- 2015 Federal Election
Local governments reach a new trade deal
VICTORIA — Local governments get to keep some of their local purchasing choice under an agreement with the B.C. and Alberta governments for their new trade deal.
As of next year, municipal governments will be exempt from interprovincial trade rules when buying goods and services up to $75,000 and construction projects up to $200,000. Those exemptions are lower than the existing national rules for trade between provinces, which are $100,000 for goods and services and $250,000 for construction.
Municipalities have been negotiating since last fall on the more contentious parts of the Trade, Investment and Labour Mobility Agreement (TILMA) between the two provinces.
In addition to the purchasing agreement, local governments also get an exemption for zoning and land use bylaws, as long as they operate to treat B.C. and Alberta residents equally.
The purchasing rules cover school districts, health authorities and academic institutions, and go into effect April 1, 2009. Parts of TILMA that allow workers to move from one province to the other with the same credentials are already in effect.
“Over the past nine months, we have worked with the province and agreed on a package of amendments to the TILMA that we feel goes a long way toward addressing the issues identified by B.C. local governments,” said Susan Gimse, president of the Union of B.C. Municipalities.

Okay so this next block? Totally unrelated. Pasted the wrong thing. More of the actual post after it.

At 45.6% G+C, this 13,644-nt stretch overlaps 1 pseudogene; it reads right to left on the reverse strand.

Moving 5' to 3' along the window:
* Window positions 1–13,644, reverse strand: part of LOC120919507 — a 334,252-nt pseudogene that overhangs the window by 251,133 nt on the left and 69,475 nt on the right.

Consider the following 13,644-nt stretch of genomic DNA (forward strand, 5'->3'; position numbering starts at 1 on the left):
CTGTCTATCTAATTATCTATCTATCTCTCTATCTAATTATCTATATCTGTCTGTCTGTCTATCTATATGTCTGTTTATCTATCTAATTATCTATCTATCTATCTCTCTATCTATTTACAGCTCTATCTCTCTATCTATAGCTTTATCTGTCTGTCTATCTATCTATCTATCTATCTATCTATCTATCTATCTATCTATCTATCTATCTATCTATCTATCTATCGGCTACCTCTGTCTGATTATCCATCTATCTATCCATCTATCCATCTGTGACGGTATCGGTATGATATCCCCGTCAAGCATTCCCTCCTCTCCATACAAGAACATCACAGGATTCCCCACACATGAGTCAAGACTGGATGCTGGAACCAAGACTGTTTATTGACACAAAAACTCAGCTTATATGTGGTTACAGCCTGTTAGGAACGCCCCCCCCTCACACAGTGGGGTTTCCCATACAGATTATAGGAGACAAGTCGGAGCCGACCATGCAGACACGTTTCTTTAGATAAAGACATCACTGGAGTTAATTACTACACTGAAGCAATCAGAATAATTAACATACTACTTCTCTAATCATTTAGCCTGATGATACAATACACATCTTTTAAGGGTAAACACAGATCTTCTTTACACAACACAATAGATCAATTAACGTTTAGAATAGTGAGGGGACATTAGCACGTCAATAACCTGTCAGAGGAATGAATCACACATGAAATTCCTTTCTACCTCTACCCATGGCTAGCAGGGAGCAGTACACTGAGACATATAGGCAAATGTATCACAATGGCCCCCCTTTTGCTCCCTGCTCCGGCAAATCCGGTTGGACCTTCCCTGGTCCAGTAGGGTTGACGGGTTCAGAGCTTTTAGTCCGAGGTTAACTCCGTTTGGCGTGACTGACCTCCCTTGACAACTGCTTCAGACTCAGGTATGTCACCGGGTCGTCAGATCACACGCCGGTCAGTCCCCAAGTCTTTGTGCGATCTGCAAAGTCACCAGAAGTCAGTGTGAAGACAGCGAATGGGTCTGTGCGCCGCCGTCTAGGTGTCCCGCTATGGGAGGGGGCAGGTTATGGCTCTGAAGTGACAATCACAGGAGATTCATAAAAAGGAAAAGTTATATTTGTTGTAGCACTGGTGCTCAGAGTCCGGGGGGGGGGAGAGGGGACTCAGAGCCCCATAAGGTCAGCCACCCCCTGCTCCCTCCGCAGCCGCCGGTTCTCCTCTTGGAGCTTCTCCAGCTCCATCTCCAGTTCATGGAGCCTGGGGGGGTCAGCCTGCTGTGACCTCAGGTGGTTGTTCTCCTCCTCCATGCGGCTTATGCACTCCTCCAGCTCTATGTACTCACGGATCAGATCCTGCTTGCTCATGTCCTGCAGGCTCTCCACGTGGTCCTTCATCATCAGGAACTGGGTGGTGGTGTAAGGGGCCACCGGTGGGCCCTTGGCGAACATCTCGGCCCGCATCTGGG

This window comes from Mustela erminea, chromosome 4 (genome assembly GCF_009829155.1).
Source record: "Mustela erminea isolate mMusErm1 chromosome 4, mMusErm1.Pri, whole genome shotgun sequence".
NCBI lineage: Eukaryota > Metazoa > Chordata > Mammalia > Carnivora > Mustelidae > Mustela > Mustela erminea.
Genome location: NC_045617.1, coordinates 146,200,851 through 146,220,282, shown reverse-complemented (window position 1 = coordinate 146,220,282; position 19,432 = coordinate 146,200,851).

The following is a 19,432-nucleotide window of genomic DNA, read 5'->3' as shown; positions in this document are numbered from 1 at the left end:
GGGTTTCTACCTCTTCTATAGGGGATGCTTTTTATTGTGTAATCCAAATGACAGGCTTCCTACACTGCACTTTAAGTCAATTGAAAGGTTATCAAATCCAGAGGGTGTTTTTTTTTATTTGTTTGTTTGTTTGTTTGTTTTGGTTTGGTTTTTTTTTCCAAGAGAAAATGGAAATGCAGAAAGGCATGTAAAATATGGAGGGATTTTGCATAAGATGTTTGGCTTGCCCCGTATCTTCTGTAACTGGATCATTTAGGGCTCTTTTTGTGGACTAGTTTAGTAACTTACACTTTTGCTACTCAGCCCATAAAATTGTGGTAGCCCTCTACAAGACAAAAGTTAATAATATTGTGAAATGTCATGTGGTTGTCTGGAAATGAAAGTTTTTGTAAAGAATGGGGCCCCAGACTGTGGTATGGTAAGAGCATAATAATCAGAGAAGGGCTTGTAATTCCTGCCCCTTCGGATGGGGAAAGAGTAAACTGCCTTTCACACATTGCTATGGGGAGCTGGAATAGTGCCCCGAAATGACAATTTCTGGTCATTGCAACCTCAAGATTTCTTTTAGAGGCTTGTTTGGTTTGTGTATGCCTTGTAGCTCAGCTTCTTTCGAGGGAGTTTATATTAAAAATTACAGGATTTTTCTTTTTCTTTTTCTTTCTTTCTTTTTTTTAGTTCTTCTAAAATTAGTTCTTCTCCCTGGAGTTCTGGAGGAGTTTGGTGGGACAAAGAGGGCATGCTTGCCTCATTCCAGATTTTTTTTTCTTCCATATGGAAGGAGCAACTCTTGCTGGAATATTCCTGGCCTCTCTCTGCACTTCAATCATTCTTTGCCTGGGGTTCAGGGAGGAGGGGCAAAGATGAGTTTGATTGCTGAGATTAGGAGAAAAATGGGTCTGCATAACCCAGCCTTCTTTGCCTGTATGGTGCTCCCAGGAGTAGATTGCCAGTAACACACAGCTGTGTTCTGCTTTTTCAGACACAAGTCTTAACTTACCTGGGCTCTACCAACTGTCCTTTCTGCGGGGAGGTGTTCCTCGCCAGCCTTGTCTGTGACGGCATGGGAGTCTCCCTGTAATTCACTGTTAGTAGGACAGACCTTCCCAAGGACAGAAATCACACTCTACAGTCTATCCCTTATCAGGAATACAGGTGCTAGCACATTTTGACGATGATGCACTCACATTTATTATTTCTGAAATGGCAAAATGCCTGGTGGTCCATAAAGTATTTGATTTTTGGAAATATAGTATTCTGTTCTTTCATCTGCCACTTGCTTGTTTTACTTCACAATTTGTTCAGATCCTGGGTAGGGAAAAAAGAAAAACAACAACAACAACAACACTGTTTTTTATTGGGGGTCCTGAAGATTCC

Municipal associations in Alberta also endorsed the changes.
The province is also expanding its BC Bid website to include Alberta government offers to buy goods and services, which is expected to add 30 per cent more bid opportunities for B.C. businesses.
Since signing the original agreement with Alberta in 2006, Premier Gordon Campbell has been promoting it to other provinces.
At the recent premiers’ conference in Québec City, all provinces agreed to a similar deal to provide labour mobility between provinces. None have followed B.C. and Alberta into the area of purchasing.
The national agreement takes effect at the beginning of 2009, making any worker certified for an occupation by one province or territory qualified in all others. The premiers also agreed to a dispute resolution system for 2009 that would provide for penalties of up to $5 million.
“The dispute resolution mechanism is an important part of ensuring full mobility, and gives weight to the shared commitment to labour mobility,” Campbell said.